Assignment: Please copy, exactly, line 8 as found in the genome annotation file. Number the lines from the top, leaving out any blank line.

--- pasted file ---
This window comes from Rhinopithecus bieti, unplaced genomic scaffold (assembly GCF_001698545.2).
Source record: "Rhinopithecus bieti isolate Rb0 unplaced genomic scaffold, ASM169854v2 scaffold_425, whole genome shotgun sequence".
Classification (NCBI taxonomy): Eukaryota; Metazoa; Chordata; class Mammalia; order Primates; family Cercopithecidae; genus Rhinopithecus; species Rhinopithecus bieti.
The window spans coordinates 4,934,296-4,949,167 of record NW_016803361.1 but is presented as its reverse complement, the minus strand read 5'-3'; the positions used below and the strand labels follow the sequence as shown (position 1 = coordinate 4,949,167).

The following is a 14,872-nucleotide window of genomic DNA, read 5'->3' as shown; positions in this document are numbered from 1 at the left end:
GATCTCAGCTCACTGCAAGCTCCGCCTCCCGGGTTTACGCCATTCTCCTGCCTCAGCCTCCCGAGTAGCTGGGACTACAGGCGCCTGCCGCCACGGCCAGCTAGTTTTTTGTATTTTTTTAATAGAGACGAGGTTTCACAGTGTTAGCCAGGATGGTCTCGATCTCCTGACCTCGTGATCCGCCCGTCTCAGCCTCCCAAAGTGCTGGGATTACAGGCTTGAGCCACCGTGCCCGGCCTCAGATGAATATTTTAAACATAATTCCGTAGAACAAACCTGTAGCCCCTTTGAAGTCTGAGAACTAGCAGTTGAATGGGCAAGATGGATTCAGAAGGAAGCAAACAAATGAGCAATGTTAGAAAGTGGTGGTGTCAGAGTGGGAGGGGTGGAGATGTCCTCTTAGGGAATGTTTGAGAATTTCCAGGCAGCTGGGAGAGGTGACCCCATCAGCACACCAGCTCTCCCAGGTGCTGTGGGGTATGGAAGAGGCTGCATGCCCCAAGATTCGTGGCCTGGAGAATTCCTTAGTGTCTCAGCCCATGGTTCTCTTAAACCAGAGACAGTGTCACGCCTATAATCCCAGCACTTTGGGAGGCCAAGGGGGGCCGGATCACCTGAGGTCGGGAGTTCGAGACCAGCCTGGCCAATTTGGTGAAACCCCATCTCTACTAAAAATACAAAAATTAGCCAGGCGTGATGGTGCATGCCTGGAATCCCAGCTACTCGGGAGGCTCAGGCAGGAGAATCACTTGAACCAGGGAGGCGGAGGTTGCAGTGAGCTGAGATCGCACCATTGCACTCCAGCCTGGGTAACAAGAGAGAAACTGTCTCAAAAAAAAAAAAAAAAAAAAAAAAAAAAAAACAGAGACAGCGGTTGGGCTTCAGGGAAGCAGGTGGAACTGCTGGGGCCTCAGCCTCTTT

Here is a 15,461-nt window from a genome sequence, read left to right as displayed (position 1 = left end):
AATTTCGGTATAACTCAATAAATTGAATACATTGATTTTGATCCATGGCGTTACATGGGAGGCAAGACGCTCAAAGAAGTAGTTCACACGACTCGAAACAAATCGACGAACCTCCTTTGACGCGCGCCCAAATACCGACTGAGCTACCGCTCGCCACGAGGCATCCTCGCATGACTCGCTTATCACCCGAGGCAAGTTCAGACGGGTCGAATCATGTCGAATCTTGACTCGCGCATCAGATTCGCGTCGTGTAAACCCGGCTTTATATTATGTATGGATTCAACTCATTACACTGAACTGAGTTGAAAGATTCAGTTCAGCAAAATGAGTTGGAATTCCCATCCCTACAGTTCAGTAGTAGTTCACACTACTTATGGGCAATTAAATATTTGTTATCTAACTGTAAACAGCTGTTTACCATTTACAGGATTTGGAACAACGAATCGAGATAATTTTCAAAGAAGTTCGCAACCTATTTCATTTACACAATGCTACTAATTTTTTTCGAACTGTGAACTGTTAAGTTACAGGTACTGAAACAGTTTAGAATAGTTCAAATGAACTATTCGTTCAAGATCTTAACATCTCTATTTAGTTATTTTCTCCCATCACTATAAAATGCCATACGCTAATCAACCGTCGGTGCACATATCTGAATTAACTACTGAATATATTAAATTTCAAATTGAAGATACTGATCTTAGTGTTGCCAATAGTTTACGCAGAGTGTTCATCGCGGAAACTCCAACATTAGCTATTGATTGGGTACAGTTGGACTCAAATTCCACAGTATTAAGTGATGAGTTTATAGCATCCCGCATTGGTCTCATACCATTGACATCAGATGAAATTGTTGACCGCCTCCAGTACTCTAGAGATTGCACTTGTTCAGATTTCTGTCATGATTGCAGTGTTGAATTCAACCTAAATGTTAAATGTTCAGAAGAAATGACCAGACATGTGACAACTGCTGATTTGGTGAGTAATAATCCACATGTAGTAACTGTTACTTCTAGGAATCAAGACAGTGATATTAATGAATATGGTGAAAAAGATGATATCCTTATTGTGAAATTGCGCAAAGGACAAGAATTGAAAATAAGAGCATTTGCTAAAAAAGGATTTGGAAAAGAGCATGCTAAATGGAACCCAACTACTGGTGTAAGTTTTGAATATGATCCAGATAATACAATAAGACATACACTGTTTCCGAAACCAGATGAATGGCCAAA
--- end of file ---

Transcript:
AATTTCGGTATAACTCAATAAATTGAATACATTGATTTTGATCCATGGCGTTACATGGGAGGCAAGACGCTCAAAGAAGTAGTTCACACGACTCGAAACAAATCGACGAACCTCCTTTGACGCGCGCCCAAATACCGACTGAGCTACCGCTCGCCACGAGGCATCCTCGCATGACTCGCTTATCACCCGAGGCAAGTTCAGACGGGTCGAATCATGTCGAATCTTGACTCGCGCATCAGATTCGCGTCGTGTAAACCCGGCTTTATATTATGTATGGATTCAACTCATTACACTGAACTGAGTTGAAAGATTCAGTTCAGCAAAATGAGTTGGAATTCCCATCCCTACAGTTCAGTAGTAGTTCACACTACTTATGGGCAATTAAATATTTGTTATCTAACTGTAAACAGCTGTTTACCATTTACAGGATTTGGAACAACGAATCGAGATAATTTTCAAAGAAGTTCGCAACCTATTTCATTTACACAATGCTACTAATTTTTTTCGAACTGTGAACTGTTAAGTTACAGGTACTGAAACAGTTTAGAATAGTTCAAATGAACTATTCGTTCAAGATCTTAACATCTCTATTTAGTTATTTTCTCCCATCACTATAAAATGCCATACGCTAATCAACCGTCGGTGCACATATCTGAATTAACTACTGAATATATTAAATTTCAAATTGAAGATACTGATCTTAGTGTTGCCAATAGTTTACGCAGAGTGTTCATCGCGGAAACTCCAACATTAGCTATTGATTGGGTACAGTTGGACTCAAATTCCACAGTATTAAGTGATGAGTTTATAGCATCCCGCATTGGTCTCATACCATTGACATCAGATGAAATTGTTGACCGCCTCCAGTACTCTAGAGATTGCACTTGTTCAGATTTCTGTCATGATTGCAGTGTTGAATTCAACCTAAATGTTAAATGTTCAGAAGAAATGACCAGACATGTGACAACTGCTGATTTGGTGAGTAATAATCCACATGTAGTAACTGTTACTTCTAGGAATCAAGACAGTGATATTAATGAATATGGTGAAAAAGATGATATCCTTATTGTGAAATTGCGCAAAGGACAAGAATTGAAAATAAGAGCATTTGCTAAAAAAGGATTTGGAAAAGAGCATGCTAAATGGAACCCAACTACTGGTGTAAGTTTTGAATATGATCCAGATAATACAATAAGACATACACTGTTTCCGAAACCAGATGAATGGCCAAA